Stamatia Karampini is a symphony and opera conductor. She comes from a family of engineers and architects, a path she would have followed herself , had she not shown a strong proclivity towards classical music since the age of four. Karampini was born in Athens Greece, but grew up in Crete and Thessaly. With 5, she started learning the piano, the cello and eventually voice and composition. She started conducting youth orchestras, ensembles and choirs at the early age of 13 and during her school vacations she would participate in International Master classes in Europe.
Karampini studied Orchestra and Opera conducting under Prof. Hermann Michael at Munich's Hochschule für Musik, where she graduated as youngest in her class with high honors, specializing in opera conducting. She went on to receive a Master's degree from the same institution. After two more years as a student of Prof. Jorma Panula at the Royal Academy of Music in Stockholm, she received the postgraduate Diploma in conducting, specializing in the music of the 19th and 20th century music.
At age 19, Karampini won First Prize at the “Alexandra Triantis”conducting competition in Athens. In 1999 she became a recipient of the Richard Wagner scholarship in Bayreuth. Since that time, she has won a variety of prizes at international conducting competitions such as the Nikolai Malko in 2005, and the Mitropoulos in 2006. As part of St. Petersburg's 300th anniversary celebrations in 2003, Karampini received an honorary degree from the Prokofiev Organization for her exceptional performances of Prokofiev with the St. Petersburg Philharmonic. In 2011 as a finalist, she won the " Prix du Public" at the International Competition in Besancon.
Zubin Mehta has called her " one to watch". Hermann Michael referred to her as " perhaps the most impressive conductor after Mitropoulos to emerge from Greece". In addition, the famous Italian author Quirino Principe wrote an essay dedicated to Karampini ( "...this young woman´s life is a rare example of artistic asceticism; leading a life entirely dedicated to music and marked by countless sacrifices...")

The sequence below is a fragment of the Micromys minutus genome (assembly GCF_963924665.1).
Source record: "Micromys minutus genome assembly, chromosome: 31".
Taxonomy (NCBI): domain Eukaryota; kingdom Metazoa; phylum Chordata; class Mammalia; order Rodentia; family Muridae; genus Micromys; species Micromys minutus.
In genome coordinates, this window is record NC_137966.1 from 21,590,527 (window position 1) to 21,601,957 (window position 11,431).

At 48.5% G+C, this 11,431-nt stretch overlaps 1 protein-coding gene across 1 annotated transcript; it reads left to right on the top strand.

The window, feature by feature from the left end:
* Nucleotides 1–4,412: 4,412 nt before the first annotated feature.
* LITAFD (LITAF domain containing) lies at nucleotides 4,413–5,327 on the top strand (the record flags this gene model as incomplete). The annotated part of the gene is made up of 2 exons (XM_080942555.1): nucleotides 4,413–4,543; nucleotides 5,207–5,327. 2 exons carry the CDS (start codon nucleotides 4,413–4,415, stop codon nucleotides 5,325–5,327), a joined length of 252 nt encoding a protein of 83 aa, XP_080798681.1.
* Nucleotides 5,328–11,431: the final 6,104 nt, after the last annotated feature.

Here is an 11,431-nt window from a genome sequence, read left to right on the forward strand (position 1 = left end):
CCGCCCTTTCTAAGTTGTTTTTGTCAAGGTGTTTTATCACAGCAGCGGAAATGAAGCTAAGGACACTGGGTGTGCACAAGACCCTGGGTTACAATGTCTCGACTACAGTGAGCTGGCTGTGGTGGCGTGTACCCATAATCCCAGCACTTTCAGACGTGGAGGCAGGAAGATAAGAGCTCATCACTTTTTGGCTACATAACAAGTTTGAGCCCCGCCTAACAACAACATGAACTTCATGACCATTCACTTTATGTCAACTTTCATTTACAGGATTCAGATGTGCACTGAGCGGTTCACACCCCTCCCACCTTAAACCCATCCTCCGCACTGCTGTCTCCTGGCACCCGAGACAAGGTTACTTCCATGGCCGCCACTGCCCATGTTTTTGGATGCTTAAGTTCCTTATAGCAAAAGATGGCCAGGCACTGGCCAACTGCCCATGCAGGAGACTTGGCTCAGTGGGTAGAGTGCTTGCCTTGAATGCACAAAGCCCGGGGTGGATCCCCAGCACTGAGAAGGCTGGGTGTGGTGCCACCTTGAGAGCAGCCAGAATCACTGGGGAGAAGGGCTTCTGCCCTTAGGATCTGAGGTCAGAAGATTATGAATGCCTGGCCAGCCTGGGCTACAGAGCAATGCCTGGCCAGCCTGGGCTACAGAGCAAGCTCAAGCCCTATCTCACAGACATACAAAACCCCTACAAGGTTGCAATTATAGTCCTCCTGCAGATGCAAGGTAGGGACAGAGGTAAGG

When Karampini was 26, she received a personal invitation from Kurt Masur to share with him the podium at the Orchestre National de France. She rose up to the task with tremendous success. As the Altamusica review noted: “The young Greek conductor Stamatia Karampini performed Shostakovich´s 5th Symphony with an astonishing level of intensity and structure, exhibiting a profound knowledge of the work with a passion previously demonstrated by conductors of the caliber of Mravinski, Kondrachine, Ancerl, Sanderling, Bernstein and more recently, Haitink. From start to finish, she remained in complete control of the orchestra, wielding the baton with extraordinary precision - a phenomenal interpretation. The audience left the concert hall tonight with the impression that a new star had been born”.
Stamatia Karampini garnered more public attention in 2011 after her memorable participation at the International competition in Besançon. The audience´s reaction was described in the press the next day as follows: " During the final performances the Greek candidate maintained her undeniable charisma, her unique gestures and a close intimate communication with the orchestra musicians. As the only one of the finalists to conduct by heart she gave the most personal interpretation of "Don Juan". She received the "Prix du Public". The audience exploded in applause, many of them standing, a reaction appropriate to a passionate interpretation and demonstration of a deep understanding of the musical material."
In 2012, a 25-minute documentary about Karampini entitled “Young Conductors of Tomorrow” was broadcast by the cultural channel ARTE on French and German television. The same year she became a finalist at the Donatella Flick competition and conducted the London Symphony Orchestra for the first time, with Debussy´s "La mer".
Karampini's recent and future guest engagements include conducting the Brussels Philharmonic, the Barcelona Symphony orchestra, the Staatstheater Darmstadt and Frankfurt, the London Philharmonic Orchestra, BBC Philharmonic, the Düsseldorf Symphony Orchestra, the Orchestra and Choir Giuseppe Verdi in Milan, the St. Petersburg Philharmonic Orchestra, the Orchestre de Chambre de Lausanne, and the Orchestre National de France. In these and many other venues, she has proven her remarkable range, which extends from the German and Viennese Schools of Beethoven, Bruckner, Mahler, Brahms and Richard Strauss to Bartók, Liszt, Debussy, Sibelius, Ravel, Russian composers such as Stravinsky, Prokofiev, Tchaikovsky, Rachmaninoff, Scriabin and Shostakovich, and first time performances of contemporary music as well as a wide range of operatic repertoire.